woman with natural hair

Due to the increased range of hair products for the natural hair community, it can be difficult to determine which selection is best suited for your hair. Oftentimes, before we settle on a range that meets our hair’s needs, we have to spend our hard earned money purchasing products through trial and error. Selecting and buying hair products cannot only be daunting, it can also dig a hole into our pockets. Trust me, after five years of natural hair care, I completely understand. When I shop for hair products I make sure they meet these six criteria. Hopefully this will offer you a template with which to narrow down your product selection and not break the bank.

Watch: 5 Signs You Are a Product Junkie

Ignore marketing fluff

Before you purchase a product, get past the marketing fluff. By this, I mean don’t believe every catchy word on the jar. Companies make a lot of promises that their product will add shine, stop breakage, or even relieve dryness, but without the right ingredients, all these claims are just fluff. To see if a product does what it actually says it does, read its ingredients list. You may want to look for water/aqua as well as emollients and oils. You may also want to look out for labels such as sulfate-free and paraben-free, as these indicate the product’s formulation doesn't strip our hair of its natural oils and also doesn't have dangerous parabens that may be linked to cancer. There may be ingredients listed in scientific terms that you may not be familiar with, but as a rule of thumb, I always use Google to do a little research on the ingredient. If a product contains too many preservatives and artificial chemicals, I’ll leave it right on the shelf.

Try sample sizes

Many hair companies are now offering their products in sample sizes. Every chance I get I grab a couple and test them at home. I take time to assess the product’s performance. If it does a good job of removing my weekly buildup and relieving a dry and itchy scalp, I’m more likely to commit to a full-size product. Rather than believe that a product automatically does what it claims to do, I test it and mark it according to my own standards.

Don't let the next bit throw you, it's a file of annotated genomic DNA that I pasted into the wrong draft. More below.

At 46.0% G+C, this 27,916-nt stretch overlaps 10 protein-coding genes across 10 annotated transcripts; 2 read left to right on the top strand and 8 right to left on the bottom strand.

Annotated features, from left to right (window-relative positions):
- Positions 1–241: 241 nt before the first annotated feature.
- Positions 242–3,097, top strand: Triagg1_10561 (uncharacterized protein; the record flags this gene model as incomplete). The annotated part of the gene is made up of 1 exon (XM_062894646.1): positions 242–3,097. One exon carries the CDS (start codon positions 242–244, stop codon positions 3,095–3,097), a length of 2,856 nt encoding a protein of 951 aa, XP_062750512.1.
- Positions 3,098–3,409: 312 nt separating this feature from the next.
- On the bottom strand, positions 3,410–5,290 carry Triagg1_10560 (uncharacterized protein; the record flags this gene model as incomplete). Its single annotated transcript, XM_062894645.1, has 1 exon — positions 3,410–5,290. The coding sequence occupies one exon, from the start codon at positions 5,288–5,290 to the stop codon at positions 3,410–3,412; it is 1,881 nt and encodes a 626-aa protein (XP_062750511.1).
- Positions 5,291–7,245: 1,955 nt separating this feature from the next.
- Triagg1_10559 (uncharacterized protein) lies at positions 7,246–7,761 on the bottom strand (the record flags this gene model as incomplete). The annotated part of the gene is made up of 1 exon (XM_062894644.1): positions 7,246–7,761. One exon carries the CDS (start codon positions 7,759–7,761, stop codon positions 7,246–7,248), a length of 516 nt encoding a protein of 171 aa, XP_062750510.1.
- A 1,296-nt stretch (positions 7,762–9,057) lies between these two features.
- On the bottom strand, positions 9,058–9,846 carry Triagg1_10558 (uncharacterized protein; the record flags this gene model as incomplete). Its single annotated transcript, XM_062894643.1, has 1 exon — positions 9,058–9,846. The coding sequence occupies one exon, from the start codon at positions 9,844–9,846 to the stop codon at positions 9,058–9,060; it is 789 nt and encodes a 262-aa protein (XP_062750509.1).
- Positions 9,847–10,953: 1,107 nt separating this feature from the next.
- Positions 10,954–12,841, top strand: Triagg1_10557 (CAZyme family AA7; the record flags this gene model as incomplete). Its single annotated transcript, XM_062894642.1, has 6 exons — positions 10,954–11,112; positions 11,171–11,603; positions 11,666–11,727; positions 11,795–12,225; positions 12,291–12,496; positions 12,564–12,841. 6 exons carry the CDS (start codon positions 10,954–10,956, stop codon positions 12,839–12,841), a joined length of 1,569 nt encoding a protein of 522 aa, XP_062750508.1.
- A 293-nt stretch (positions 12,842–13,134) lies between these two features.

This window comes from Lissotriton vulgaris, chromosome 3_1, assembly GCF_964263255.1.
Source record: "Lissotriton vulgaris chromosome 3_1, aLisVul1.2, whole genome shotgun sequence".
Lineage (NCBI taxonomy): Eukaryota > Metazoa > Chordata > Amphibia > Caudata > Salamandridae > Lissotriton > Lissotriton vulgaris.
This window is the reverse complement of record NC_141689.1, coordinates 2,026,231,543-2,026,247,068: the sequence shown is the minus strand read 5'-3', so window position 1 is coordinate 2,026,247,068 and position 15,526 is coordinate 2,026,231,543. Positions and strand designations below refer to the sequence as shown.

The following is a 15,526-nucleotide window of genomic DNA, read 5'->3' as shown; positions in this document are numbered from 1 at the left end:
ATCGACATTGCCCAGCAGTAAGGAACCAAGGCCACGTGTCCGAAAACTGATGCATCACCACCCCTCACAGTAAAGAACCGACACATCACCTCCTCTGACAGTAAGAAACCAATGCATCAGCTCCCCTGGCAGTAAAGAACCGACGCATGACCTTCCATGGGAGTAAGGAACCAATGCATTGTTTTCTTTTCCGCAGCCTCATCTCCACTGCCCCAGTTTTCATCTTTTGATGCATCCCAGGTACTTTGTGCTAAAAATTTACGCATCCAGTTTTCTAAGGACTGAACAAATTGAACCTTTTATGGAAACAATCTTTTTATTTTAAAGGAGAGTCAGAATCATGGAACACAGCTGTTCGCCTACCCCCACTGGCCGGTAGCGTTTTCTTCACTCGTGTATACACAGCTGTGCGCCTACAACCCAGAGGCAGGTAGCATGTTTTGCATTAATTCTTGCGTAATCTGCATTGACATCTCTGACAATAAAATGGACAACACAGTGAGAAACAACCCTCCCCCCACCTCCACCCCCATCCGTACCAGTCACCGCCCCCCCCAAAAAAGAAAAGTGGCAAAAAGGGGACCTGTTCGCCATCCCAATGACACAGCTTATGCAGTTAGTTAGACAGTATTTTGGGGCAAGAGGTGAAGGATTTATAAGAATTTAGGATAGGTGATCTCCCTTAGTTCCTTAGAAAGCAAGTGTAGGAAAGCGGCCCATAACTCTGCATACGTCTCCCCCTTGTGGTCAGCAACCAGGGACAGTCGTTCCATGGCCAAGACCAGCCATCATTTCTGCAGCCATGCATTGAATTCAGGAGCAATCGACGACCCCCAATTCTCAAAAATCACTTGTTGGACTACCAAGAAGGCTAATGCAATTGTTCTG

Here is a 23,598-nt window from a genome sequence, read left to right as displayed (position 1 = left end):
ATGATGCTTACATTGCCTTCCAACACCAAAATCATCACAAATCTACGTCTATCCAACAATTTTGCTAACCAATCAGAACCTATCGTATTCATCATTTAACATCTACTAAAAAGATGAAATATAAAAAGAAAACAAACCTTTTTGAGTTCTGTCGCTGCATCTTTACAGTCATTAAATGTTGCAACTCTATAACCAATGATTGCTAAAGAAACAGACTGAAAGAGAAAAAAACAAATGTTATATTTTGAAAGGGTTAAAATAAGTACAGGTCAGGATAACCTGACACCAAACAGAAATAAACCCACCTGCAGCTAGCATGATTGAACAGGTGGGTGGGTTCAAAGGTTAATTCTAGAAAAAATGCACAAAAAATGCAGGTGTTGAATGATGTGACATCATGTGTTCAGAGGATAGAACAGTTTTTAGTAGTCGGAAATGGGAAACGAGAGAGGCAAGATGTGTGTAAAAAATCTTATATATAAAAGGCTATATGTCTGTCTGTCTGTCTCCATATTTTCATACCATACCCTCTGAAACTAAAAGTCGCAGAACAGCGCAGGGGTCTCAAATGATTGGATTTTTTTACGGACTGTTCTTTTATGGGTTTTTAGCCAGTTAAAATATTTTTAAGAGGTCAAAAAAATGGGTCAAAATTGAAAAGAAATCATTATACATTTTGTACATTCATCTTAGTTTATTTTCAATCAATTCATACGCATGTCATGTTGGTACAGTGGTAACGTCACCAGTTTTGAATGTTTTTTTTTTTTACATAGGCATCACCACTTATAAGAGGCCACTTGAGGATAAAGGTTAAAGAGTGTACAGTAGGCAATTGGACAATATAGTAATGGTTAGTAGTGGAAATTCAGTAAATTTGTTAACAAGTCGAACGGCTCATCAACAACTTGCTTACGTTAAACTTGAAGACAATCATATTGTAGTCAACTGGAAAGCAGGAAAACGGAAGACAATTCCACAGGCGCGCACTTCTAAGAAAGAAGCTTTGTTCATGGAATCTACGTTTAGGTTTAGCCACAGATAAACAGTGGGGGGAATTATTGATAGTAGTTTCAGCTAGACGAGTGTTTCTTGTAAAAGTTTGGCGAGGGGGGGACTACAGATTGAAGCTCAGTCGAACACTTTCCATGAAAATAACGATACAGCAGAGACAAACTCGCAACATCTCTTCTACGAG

Pay attention to packaging

Now this is not too important. At the end of the day, it’s what’s on the inside that counts rather than fancy claims on the packaging. That said, I’ve got to admit I’m always drawn to products that are well packaged and branded. I think companies that take time to make their product stand out on the shelf, may also have a few other essentials, such as the product formulation, already figured out. For me, pretty packaging communicates that the hair company has thought long and hard about their ideal customer and is doing their best to appeal to them.

Sniff test

I'm quite sensitive to strong smells, and while I like a shampoo that leaves my hair feeling daisy fresh, I don’t want to feel like a walking bottle of perfume for the rest of my day. For me, if a product has overbearing accents, I’m least likely to purchase it. This to me may be a sign the product is not well formulated or balanced. Checking that a product passes the sniff test before I purchase rules me out from making purchases that will go to waste.

Compare prices

I don’t want to close my eyes in anguish as I swipe my card for a product. Unless this product is made from the rarest oils from the depths of the Amazon, I’m not willing to pay above market price. Some hair product lines are exclusive, professional, or even designer and so may warrant a higher price, but most products that are in the mainstream market should be priced within reason. Before you splurge, find out the price range of similar products in the market and then make an informed decision.

Buy multi-purpose products

I like a product that fulfills multiple hair needs at once. I have never been a fan of 2-in-1 shampoos and conditioners, but I sure do love conditioners that do well as both deep conditioners and even leave-in conditioners depending on how much I apply on my strands and for how long. I have often found that products with a more natural or organic base are more versatile. For example, apple cider vinegar can serve as a cleanser and when diluted and infused with a few other treats like aloe vera juice, it can serve as a leave-in mist. Some deep conditioners also straddle the divide between protein and moisture intense categories. Once in a while, I don’t mind a product that is highly moisturising but also restores my hair and leaves my strands feeling sturdy.

What factors do you consider when selecting your hair products? Leave us a note down below, we’d love to know!